“Never underestimate the power of dreams and the influence of the human spirit. We are all the same in this notion: the potential for greatness lives within each of us.” — Wilma Rudolph, Winner of 3 Olympic Gold medals in 1960
Over the years I’ve discovered that what my students need most is to be heard, directed, and encouraged, or simply supported around believing in themselves. When I first work with competitive students (whether they’re aspiring to BVSSL Finals, needing to drop 12 seconds for the State High School Championship meet, seeking to take off time for an Ironman distance, or a runner turned pro triathlete needing to improve his or her swim time), I start out the same way. I assess their starting point on a physical, mental, and emotional level and look for any weaknesses that can be converted into strengths.
I also recognize when additional professionals need to be brought in for things like nutritional counseling, physical therapy, personal training, or life coaching. My ability to see the whole picture is my cornerstone as a coach. Also, I am skilled with creating workouts for the swim portion of the triathlon and for swimming goals related to Masters swimming events, including open water.
In my own experience as a competitive swimmer I relied on sheer will, determination, and a high threshold for pushing myself to succeed. I never focused on my form. After an accident and two frozen shoulders, I had to re-learn how to swim. The gift from this experience was a new perspective that showed me the value of “form before speed.” My weekly physical therapy sessions since 2010 have greatly enhanced my understanding of shoulders, breathing mechanics, core stability, and alignment. Now I am able to draw from personal experience both as a competitive swimmer and as a person in rehab.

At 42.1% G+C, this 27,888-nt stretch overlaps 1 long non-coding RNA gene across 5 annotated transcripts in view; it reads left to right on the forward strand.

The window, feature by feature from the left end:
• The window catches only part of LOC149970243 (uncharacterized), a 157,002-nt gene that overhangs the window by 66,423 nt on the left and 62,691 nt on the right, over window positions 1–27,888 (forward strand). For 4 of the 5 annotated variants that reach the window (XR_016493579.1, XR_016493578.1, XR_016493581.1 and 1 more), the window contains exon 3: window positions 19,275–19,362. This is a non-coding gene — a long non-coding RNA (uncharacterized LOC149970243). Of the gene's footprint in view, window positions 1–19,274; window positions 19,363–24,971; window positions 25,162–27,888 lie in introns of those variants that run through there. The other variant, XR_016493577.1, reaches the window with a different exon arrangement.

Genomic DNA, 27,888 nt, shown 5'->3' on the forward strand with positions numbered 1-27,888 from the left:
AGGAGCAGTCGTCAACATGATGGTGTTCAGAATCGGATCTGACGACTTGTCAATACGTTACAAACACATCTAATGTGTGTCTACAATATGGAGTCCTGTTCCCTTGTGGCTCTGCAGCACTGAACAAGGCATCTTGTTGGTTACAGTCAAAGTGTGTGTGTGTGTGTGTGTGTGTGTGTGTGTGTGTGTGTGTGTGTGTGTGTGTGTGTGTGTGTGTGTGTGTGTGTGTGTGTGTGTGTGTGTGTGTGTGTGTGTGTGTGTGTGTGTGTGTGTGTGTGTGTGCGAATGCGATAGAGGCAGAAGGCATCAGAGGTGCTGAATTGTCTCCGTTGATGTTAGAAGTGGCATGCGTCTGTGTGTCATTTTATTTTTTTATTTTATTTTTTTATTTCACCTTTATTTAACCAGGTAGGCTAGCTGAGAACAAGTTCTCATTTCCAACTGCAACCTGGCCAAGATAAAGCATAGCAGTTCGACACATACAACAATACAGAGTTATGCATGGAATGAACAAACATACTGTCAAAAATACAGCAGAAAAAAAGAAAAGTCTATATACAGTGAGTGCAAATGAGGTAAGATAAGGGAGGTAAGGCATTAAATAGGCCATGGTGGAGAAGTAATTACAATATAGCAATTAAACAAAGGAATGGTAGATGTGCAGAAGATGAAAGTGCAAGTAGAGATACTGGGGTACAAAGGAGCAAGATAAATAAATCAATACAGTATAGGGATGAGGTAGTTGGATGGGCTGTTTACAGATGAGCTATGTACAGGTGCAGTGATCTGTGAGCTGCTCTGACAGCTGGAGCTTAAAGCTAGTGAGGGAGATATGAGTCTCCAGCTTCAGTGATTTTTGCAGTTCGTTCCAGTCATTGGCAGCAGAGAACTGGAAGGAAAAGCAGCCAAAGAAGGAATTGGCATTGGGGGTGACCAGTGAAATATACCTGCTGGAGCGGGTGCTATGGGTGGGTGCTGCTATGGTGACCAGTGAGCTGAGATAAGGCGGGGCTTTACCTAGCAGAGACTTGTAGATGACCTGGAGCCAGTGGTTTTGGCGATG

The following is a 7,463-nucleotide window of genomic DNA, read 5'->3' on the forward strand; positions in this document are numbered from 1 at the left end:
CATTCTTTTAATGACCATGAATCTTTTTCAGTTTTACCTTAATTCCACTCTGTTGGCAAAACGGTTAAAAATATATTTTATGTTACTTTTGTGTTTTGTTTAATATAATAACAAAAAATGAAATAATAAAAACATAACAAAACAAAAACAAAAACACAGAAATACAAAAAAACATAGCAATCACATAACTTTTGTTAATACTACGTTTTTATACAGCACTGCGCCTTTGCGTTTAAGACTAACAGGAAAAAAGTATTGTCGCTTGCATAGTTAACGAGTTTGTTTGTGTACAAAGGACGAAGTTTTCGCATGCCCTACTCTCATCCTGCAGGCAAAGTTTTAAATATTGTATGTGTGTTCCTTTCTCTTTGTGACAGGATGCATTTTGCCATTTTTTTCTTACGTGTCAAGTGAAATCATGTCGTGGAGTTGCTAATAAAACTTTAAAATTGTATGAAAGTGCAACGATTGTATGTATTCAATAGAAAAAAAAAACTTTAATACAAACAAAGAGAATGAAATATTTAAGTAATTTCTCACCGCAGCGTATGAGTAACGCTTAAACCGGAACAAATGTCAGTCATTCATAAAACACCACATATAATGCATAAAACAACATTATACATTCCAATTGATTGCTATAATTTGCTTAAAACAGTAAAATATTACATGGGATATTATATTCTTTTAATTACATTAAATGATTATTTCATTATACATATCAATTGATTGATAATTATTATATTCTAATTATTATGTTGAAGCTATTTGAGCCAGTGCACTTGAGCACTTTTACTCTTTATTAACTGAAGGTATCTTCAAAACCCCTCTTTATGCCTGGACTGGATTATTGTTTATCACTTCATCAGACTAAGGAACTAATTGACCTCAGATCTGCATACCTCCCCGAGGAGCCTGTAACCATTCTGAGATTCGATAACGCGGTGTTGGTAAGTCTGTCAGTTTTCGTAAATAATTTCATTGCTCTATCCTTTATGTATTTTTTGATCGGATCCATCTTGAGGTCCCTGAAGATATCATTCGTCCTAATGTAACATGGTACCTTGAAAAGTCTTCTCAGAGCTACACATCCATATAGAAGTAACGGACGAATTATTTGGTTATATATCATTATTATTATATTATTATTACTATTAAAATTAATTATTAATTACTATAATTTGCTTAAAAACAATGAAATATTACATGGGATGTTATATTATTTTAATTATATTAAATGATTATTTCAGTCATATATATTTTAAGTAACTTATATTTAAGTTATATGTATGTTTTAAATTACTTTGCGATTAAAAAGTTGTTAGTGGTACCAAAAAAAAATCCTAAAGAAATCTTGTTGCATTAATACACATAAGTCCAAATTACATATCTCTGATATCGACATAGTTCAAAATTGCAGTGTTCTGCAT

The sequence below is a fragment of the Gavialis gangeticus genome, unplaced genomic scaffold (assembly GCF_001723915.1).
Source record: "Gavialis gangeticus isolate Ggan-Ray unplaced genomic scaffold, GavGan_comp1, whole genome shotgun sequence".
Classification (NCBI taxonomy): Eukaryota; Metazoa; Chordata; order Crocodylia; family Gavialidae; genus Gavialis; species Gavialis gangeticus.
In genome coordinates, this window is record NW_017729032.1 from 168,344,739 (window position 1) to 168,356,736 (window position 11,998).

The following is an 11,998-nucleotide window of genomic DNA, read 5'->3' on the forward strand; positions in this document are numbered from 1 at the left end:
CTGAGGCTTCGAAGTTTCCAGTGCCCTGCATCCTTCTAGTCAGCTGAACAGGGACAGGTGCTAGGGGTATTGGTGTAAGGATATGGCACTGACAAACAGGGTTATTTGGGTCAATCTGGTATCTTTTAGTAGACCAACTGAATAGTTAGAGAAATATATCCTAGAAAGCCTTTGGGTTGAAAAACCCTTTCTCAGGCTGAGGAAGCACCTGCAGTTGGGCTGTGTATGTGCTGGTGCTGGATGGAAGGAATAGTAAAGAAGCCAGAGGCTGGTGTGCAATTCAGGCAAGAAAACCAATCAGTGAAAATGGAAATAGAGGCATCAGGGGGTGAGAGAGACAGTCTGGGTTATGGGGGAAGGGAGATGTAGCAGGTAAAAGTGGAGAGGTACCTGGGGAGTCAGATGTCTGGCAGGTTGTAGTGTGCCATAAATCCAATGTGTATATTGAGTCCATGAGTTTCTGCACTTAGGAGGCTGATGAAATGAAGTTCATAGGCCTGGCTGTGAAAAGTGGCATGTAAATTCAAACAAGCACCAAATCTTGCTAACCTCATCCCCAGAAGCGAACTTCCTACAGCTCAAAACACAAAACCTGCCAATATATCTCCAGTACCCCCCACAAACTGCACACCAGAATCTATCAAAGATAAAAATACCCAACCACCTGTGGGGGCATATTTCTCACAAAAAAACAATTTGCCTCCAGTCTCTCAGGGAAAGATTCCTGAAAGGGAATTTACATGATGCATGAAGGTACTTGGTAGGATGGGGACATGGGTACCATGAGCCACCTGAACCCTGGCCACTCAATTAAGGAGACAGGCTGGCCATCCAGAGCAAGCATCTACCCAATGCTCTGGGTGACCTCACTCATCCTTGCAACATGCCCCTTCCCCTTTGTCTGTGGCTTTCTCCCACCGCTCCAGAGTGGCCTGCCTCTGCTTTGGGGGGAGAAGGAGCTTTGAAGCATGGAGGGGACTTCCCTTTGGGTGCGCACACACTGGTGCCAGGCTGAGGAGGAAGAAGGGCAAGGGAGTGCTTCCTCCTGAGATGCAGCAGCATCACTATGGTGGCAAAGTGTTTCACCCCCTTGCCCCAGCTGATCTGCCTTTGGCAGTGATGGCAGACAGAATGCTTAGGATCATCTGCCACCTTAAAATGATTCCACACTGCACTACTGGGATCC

My experience as a coach comes from working for Boulder Aquatic Masters and the Masters swim program at the University of Colorado. In the late 80s I shifted over to instructing full time and gained experience working with Boulder Valley Summer League swimmers, year-round swimmers, high school swimmers, and both pro and age-group triathletes. This variety has allowed me to gain an in-depth understanding of the kind of development and skills required for each level.
I use underwater and above-water video filming to analyze a person’s stroke. I also rely on my sense of what a person needs. Typically, my perspective is both global and specific.
How it works:
For youth and high school swimmers, I recommend weekly private lessons and/or the Competitive Youth Stroke Development Group.
For age-group or pro triathletes, I recommend starting with a few private lessons. After this, age-group triathletes are welcome to join the Adult Stroke Development Group. In addition, I work one Saturday a month with members of the M3 Multisport, a Denver triathlon club.